But this just tells you the half of what really happens. What I describe below is an IUI, it is when they fail that an IVF is recommended by the doctors.

The scans (TVS) typically happen on every alternate day to check the growth of follicles so every other day you are sitting in a crowded clinic for about two hours to be told of a half millimeter growth in your follicle size. Alongside begin the injections. Now US based websites and YouTube videos will have you believe that your spouse/partner can inject these drugs into you after practicing a few times on an orange. In India we have too much manpower and we do not place this level of responsibility or pressure on our spouses/partners, therefore you visit your doctor’s clinic and the nurse there will give you the injections. These injections are typically oil-based making the needles thick and rookie nurses will struggle. You will develop a strange sense of empathy towards the aforementioned orange.

With each passing day, your back will hurt and so will your stomach. You will put on about 4 kgs in 3-5 days and your boobs will hurt like they are taking revenge for every bra worn. You will burst into tears seeing a cover slide of a presentation template because it has pictures of kids on it. You will experience rage when you realise your jeans no longer fit. In that fit of anger, you will go shop for clothes that are one size too big and justify to yourself that you will grow into them when you get pregnant. You will feel sadness when someone asks you if you are already pregnant because your face looks puffy and you are wearing loose clothes.

You will yell at your partner for not having to contribute anything beyond a sperm. You will then cringe knowing who is being the real pain here. There will be awkwardness because there are days for prescribed sex and abstinence. You will be embarrassed when you realise that sex is the last thing on your mind and then be struck by the irony of this situation. You will say mean things to people you love even when you know you shouldn’t.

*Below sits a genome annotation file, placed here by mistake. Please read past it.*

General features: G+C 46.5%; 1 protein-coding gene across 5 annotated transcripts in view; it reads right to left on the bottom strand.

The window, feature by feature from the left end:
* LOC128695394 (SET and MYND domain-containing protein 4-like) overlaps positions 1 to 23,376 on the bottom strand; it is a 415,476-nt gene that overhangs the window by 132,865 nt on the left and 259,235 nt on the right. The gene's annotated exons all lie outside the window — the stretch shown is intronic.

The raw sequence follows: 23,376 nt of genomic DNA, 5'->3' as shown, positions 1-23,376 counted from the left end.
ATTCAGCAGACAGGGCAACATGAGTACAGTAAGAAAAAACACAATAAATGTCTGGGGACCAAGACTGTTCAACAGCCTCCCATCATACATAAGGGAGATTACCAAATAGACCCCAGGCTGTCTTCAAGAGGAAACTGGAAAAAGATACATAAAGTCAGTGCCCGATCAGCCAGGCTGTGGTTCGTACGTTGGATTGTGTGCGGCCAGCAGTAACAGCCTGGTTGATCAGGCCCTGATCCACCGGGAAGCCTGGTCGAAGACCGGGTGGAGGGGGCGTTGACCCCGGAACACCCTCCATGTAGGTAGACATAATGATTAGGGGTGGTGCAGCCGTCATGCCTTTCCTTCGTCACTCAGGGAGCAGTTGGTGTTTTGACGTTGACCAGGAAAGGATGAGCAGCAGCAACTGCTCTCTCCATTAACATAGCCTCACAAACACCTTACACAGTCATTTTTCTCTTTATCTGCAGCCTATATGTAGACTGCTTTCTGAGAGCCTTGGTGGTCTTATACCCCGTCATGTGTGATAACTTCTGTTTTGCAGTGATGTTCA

You will go to the clinic with hope on the day of implantation/insemination. You will feel wistful about how it needn’t have been this way – you on the bed of a clinic and him in some grimy bathroom with a broken window sill. You will squeeze your doctor’s hand for a second longer than needed when she wishes you luck. You laugh the hollow laugh when she says it could even be twins while secretly being terrified. You will get off the bed as though there is a seed of hope you are already carrying. You will be sore and crampy and convince yourself that you should be prepared in case this is how the next nine months are going to be. You will wipe after every pee and look for traces of blood. This will become a habit that will stick with you for much longer than you’d like to acknowledge. You will start being nicer to your partner and without saying it you both will stop planning for holidays in the following year.

You will go for a HCG blood test and not know what you could have done better when you get a negative result. You will get angry when you watch the Mothers’ Horlicks ad because the bitch had it so easy (and which fucking clinic gives you a report with POSITIVE written in such a large font size). You will cry for something you never had and will find it hard to explain the loss. You will not know what to say when the doctor says you can always try again but the success rate is less than 10%. You will be crushed when you get your period because there was some forum where one person posted in 2012 about how her HCG levels were reported wrong and you held on to that as the last hope.

The decision to stop fertility treatments is a tough one. Which handbook tells you how many attempts are good enough? Who can quell the voice in your head that wonders about if you are being a quitter? How do you say with confidence that you are not passing up on a chance every time someone suggests something new? How do you explain to friends and family that you are tired of trying? How do you truly know that your partner is okay with this choice and not saying it to save you the trouble?

When people constantly told me it would all be worth it in the end, I didn’t have the courage to tell them that I think otherwise. I am doing it now. I am placing myself and my most precious relationship over this pressure to procreate. I am intentionally choosing to not put myself and those around me through the cycles of hope and rejection. I have immense respect for women who are able to do otherwise. I don’t pretend to understand what motivates them but I don’t lie about wanting to be them either. When I am told I will forget all of this when I hold that little bundle in my arms, I struggle to explain how I am not that magnanimous and know that I can be resentful. I find it hard to place myself at the center of these struggles month after month when there is so much worse happening in the world around me. Whether it is biological or not, I find this level of self-centeredness after a point, distasteful.

Sanity doesn’t come easy. Sometimes it’s a choice and therefore I choose.

Tagged , ,
%d bloggers like this: